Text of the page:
I’m not going to lie. This one is pretty technical (not math wise), just technical dry. But if you’re really interested in learning these things, you’ll enjoy the knowledge.
Frost, is the reason why we have basements here in Canada and Northern United States. When building homes in these area, we have to take frost into account and build below what is known as the frost-line. The frost-line is how far down frost penetrates the ground; which is most commonly about 4′ down.
Basement is a term that we use as one of the common foundations configurations usually 6′ or deeper. In addition to basements there are crawlspaces, which you can think of as just short basements. Crawlspaces are used in holes where only organic material has been removed or the need to get to the frost dept. Crawlspace construction is virtually identical to building basements. The third common is the slab-on-grade. Slab-on-grade is basically a concrete floor poured right at the grade level; it is sometimes supported by perimeter foundation walls, piers or piles and grade beams, or grade beams directly on isolated footings. These foundations usually serve as the floor of the building and support for the dead and live loads.
Here are the 3 different types of slab-on-grade configuration:
Images courtesy of Carson Dunlop Horizon
Now, let’s get to how foundations are built. Something I’m intimately familiar with thanks to Dalma Forming Ltd. First they dig a hole (you know who they are, don’t you?). Then we have the engineers come in and place corner pins. Once the pins are in a worker will run the exterior wall line (it’s a string, tied from each pin to each pin in a big circle). This line is important; once we have this line we can start to form the footings from 2×6 or 2×8, and in many cases custom form sizes. The sizes of the footings range from 16″-many feet. Now, back to that line. To get the width of the footing we take, for example, 24″ and split it into 3 sections. One section is going to be the wall we’re going to build – that’s 8″, 24-8=16. That means there will be 8″ to the outside, and 16″ to the inside of the line. Here’s some of my artistry to help:
Ok, so what we’re looking at is a rough sketch of how we figure out where on the footing the wall will be. The orange line and red pins are the exterior wall side and the exterior corner pins left behind by our fearless engineer. So, 8″ over to the right (in this case) is the interior wall side in the light grey. The green line in the center is where the concrete setter will imprint a triangular line for a more water tight build and for the earth quake protection.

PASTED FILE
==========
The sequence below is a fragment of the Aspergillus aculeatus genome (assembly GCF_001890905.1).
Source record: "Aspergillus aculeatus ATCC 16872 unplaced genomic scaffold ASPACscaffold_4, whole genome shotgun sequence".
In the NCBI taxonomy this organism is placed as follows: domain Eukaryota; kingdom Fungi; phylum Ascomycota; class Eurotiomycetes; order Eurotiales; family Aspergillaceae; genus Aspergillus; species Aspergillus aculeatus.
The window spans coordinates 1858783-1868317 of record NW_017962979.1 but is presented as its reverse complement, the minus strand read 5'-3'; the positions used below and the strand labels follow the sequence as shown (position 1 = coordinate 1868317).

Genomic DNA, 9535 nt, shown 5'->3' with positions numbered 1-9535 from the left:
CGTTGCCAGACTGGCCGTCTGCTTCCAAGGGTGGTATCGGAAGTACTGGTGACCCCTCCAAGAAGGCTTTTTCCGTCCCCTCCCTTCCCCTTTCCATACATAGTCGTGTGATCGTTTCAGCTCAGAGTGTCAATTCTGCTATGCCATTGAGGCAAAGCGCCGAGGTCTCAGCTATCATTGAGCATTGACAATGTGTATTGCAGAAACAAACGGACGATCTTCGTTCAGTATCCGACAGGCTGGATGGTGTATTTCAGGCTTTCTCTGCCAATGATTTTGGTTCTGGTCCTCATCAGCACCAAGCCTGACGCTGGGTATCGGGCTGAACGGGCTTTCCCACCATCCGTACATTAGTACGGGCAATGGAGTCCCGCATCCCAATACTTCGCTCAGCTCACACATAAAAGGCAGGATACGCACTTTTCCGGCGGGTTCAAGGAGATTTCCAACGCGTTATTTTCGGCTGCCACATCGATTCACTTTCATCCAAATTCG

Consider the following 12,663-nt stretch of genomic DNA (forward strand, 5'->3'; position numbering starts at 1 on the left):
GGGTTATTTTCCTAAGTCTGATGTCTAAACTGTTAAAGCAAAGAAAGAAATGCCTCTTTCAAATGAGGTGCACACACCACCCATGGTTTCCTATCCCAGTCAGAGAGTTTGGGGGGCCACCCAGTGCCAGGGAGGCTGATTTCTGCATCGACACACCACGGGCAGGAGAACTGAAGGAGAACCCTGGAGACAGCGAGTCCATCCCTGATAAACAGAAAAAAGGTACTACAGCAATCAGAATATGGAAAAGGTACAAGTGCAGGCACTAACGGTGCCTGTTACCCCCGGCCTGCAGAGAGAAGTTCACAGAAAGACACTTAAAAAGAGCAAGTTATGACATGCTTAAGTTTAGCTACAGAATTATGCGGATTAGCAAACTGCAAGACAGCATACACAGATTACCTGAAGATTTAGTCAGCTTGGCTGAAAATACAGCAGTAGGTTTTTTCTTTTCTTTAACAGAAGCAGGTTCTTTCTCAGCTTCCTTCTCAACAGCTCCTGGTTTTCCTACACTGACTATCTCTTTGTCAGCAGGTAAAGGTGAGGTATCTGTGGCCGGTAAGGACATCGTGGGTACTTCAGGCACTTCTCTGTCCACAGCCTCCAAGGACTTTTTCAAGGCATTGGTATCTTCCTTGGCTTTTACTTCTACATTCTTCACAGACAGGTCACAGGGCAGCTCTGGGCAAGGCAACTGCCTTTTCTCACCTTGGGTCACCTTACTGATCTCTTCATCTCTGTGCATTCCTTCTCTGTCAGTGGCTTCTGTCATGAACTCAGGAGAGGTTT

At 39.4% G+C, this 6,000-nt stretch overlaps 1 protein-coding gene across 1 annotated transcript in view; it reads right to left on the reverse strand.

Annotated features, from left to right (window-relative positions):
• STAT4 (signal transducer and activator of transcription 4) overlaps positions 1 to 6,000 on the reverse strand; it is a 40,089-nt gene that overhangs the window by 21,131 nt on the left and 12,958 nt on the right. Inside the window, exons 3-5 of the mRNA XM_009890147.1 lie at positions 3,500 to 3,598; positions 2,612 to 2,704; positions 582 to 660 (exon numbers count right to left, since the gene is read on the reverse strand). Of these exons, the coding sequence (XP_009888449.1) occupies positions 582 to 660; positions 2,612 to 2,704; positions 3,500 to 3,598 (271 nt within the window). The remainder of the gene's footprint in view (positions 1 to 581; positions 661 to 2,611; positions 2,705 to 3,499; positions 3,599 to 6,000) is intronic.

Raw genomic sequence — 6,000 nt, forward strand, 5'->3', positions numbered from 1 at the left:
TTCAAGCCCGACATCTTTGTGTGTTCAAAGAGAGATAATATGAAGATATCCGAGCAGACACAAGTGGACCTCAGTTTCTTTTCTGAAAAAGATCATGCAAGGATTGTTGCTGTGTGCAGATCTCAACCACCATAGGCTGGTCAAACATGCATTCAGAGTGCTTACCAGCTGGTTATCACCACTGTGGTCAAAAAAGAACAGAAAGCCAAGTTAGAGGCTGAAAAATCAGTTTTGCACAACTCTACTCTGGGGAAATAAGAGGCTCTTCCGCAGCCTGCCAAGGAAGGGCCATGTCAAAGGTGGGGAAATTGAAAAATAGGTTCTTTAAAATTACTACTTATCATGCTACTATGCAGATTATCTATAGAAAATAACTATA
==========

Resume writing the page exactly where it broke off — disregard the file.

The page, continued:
Now that’s only one type of footing (called strip or spread footings – when I was building them we always called them strip footings, so spread might be Americanese).
There are also piles and pad footings. Pad footings are really just small strip footings set down to support those metal poles you have in your basement that keeps you from making the perfect entertainment room – but you forgive it because it’s holding up your house… you haven’t forgiven it yet, have you?
Piles are used instead of pour foundations in areas where the soil is really bad. Piles are driven down to a point where the bear on bedrock or other sound substrate. They can also be driving in to soil far enough that the friction of the soil is enough to hold up the home. I’m not a particular fan of putting something that will rot in the ground to hold up my house (personal opinion).
We’ve also got pier foundations, brick foundations, block foundations, stone foundations, raft, mat, and preserved wood foundations. It’s a shame I don’t have any musical inclination, I could see this as a musical.
Now, I’m sure you noticed the last one there, wood foundations. I have one thing to say about wood foundations: “<sigh> No.” My professional opinion is that it is wood, it is in your basement (usually humid basement); it may be protected from water, but eventually it will rot. They only really work in warm dry areas of North America, not here in the Greater Ottawa Area. My personal opinion starts with a hearty laugh … laughing … laughing … still laughing… and a serious, definitive, end of conversation: “No.”
Not only that, more often than not, wood foundations are more often finished basements (top/bottom) and can be 100% concealed so no real inspection can be made of the foundation.
And that’s all I’m going to say about that.